Columbia Club

From Wikipedia, the free encyclopedia
Jump to: navigation, search
Columbia Club
Columbia Club, Indy.JPG
A front view of the Columbia Club with Monument Circle in the foreground.
Columbia Club is located in Indiana
Columbia Club
Location 121 Monument Circle, Indianapolis, Indiana
Coordinates 39°46′9″N 86°9′27″W / 39.76917°N 86.15750°W / 39.76917; -86.15750Coordinates: 39°46′9″N 86°9′27″W / 39.76917°N 86.15750°W / 39.76917; -86.15750
Built 1925
Architect Rubush & Hunter
Architectural style Gothic Revival
Governing body Private
NRHP Reference # 83000063[1]
Added to NRHP January 27, 1983

The Columbia Club is a private club located on Monument Circle in downtown Indianapolis, Indiana. The current structure was built in 1925 as the club's third home on the same site.

Club history[edit]

The Columbia Club was originally formed in 1889 by a group of prominent local Republicans as the Harrison Marching Society in an effort to support the presidential campaign of Benjamin Harrison.[2] After the election, the Society acquired a clubhouse on Monument Circle and changed its name to the Columbia Club to continue operation as a private club. Quickly growing its membership, the Club evolved into the premier private club in Indianapolis. The Club is no longer partisan and now numbers in its ranks a great many Democrats and members of other parties.[3] According to the Club, the founders of the Indianapolis Motor Speedway (home of the Indianapolis 500) met there to discuss its construction. In 1984, secret meetings were held there to negotiate the move of the Baltimore Colts to Indianapolis.[4]

The Club has hosted every Republican president since Benjamin Harrison while in office or as a candidate and serves as temporary living quarters for many Indiana state legislators during the legislative session. In addition to the thousands of business leaders and politicians who have been members, the Club has also included many artists and musicians including Hoagy Carmichael and T.C. Steele.[2][5][6]

Building history[edit]

The current home of the Columbia Club was built on Monument Circle in 1925 by famed local architecture firm Rubush & Hunter. The Club razed their five-story home built in 1898 for the current ten-story structure to accommodate their growing membership and popularity. A smaller club had existed on the site from 1889 to 1898. As one of the most prominent and architecturally significant buildings in downtown Indianapolis, the Columbia Club was added to the National Register of Historic Places in 1983.[1][6]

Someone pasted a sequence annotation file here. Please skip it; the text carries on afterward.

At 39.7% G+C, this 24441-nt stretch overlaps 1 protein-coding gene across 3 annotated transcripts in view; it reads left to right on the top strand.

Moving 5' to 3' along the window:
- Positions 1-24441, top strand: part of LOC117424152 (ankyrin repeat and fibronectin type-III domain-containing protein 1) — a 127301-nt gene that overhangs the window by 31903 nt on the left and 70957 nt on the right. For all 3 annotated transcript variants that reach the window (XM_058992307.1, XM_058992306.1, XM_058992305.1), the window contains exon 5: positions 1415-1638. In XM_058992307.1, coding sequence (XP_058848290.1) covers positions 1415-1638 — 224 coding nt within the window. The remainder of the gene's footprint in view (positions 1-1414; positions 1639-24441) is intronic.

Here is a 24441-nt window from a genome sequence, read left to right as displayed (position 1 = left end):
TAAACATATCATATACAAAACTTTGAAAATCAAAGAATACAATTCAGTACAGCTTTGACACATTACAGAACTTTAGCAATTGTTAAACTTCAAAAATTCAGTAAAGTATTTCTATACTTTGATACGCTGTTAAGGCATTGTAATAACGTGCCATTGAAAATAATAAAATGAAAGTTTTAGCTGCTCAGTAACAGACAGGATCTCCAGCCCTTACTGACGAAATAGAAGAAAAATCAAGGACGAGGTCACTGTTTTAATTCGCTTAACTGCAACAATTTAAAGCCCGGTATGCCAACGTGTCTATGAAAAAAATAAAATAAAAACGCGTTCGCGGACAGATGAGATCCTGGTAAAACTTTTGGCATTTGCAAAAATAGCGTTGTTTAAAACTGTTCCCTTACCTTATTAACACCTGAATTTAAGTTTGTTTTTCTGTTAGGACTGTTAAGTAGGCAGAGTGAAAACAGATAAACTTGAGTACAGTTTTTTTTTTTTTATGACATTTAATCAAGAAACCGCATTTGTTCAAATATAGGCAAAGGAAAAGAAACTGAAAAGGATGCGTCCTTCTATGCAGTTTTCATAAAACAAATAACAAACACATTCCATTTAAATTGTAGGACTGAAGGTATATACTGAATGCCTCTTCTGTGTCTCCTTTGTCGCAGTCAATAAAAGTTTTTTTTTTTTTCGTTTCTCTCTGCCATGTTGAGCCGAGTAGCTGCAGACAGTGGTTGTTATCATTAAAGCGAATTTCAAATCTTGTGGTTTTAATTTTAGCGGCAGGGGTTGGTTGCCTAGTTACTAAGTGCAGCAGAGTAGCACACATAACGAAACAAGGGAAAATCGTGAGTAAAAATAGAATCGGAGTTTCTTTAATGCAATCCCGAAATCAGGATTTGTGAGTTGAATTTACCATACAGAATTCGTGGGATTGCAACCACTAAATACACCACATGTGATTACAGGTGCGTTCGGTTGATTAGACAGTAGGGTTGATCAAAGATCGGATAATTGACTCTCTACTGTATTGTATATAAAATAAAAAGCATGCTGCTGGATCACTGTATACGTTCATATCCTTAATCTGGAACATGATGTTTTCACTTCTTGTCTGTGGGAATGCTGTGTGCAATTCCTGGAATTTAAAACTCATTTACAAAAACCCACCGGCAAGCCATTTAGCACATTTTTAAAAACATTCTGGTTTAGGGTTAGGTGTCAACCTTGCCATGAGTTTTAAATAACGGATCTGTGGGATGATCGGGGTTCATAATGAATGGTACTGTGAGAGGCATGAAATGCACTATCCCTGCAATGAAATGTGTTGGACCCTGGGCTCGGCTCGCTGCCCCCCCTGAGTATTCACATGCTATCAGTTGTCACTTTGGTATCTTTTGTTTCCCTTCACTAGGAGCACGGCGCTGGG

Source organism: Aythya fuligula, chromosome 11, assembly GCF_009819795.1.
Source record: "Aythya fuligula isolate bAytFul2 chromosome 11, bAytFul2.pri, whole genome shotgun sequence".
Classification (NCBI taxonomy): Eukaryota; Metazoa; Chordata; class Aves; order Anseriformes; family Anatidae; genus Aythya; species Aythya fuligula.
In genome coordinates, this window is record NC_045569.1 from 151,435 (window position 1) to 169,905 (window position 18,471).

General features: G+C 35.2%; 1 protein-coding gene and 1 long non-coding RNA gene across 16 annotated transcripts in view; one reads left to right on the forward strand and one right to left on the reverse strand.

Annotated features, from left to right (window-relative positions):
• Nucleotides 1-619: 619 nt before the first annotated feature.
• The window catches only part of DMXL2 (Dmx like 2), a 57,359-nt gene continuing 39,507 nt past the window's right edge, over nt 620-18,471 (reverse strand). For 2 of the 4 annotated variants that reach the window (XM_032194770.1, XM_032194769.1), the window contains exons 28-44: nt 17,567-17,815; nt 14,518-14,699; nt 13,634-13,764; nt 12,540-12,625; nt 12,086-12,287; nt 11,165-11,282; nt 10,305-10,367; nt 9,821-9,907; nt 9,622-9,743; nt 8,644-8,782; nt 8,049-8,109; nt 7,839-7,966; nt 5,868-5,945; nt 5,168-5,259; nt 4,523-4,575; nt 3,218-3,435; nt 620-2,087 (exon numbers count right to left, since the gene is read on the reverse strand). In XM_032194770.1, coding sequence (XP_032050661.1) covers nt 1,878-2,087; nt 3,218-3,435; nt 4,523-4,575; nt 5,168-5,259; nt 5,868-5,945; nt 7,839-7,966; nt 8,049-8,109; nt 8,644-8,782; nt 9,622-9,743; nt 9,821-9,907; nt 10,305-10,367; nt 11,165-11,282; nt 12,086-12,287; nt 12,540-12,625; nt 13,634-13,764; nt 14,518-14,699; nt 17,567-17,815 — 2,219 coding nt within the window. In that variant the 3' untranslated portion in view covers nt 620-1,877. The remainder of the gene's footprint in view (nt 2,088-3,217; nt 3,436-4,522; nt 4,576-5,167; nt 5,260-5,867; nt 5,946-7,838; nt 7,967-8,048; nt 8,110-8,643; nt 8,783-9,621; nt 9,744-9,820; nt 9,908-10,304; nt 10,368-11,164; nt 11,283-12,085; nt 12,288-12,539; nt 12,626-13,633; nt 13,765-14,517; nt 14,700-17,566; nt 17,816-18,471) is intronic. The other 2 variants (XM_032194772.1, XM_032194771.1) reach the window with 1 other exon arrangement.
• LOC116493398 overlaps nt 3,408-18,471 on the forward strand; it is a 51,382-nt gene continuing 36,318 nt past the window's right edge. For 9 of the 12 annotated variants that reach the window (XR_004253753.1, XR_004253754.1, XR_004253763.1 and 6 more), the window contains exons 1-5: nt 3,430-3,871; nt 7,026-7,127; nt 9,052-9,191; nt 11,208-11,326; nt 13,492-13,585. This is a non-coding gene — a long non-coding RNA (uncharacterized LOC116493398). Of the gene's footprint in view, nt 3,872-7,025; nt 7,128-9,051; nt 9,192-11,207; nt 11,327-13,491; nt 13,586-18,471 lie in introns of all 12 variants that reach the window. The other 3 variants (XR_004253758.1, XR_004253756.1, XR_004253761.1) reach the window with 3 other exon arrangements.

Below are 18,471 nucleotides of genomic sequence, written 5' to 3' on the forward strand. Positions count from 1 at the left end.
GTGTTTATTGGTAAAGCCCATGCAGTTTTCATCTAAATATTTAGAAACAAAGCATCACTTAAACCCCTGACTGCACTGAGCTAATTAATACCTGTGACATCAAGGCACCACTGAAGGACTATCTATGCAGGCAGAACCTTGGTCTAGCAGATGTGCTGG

Architectural features[edit]

The Columbia Club showcases many hallmarks of the Gothic Revival style, including a multi-story oriel window, as well as Tudor influences seen in the window arches. The building also features relief panels carved in Indiana Limestone by Alexander Sangernebo, who made limestone carvings for other historic buildings on Monument Circle.[6]

Inside the Columbia Club are numerous works of Hoosier art and historic artifact, including items from the Benjamin Harrison presidential campaign and part of the Lincoln family china collection. After a 2004 acquisition of paintings from longtime friendly rival, the Indianapolis Athletic Club, the Columbia Club added to its existing collection and now boasts a particularly large gallery of works by members of the Hoosier Group of painters, including T.C. Steele. According to Club lore, Steele would at times pay for his membership dues with paintings.[7]

References[edit]

  1. ^ a b "National Register Information System". National Register of Historic Places. National Park Service. 2010-07-09. 
  2. ^ a b "Brief History of the Columbia Club" (PDF). Historic Business Register. Indiana Historical Society. February 2006. Retrieved 2011-05-05. 
  3. ^ John Hillman, John Murphy (2009). Indianapolis Social Clubs. Arcadia Publishing. 
  4. ^ "Interesting Historical Facts About the Columbia Club". Columbia Club. Retrieved 2011-05-17. 
  5. ^ "History". Columbia Club. Retrieved 2011-05-04. 
  6. ^ a b c "Columbia Club". Indianapolis. National Park Service. Retrieved 2011-05-04. 
  7. ^ Poshadlo, Gabrielle. "Join the Club", Indianapolis Monthly, pg. 44, May 2007, accessed May 5, 2011.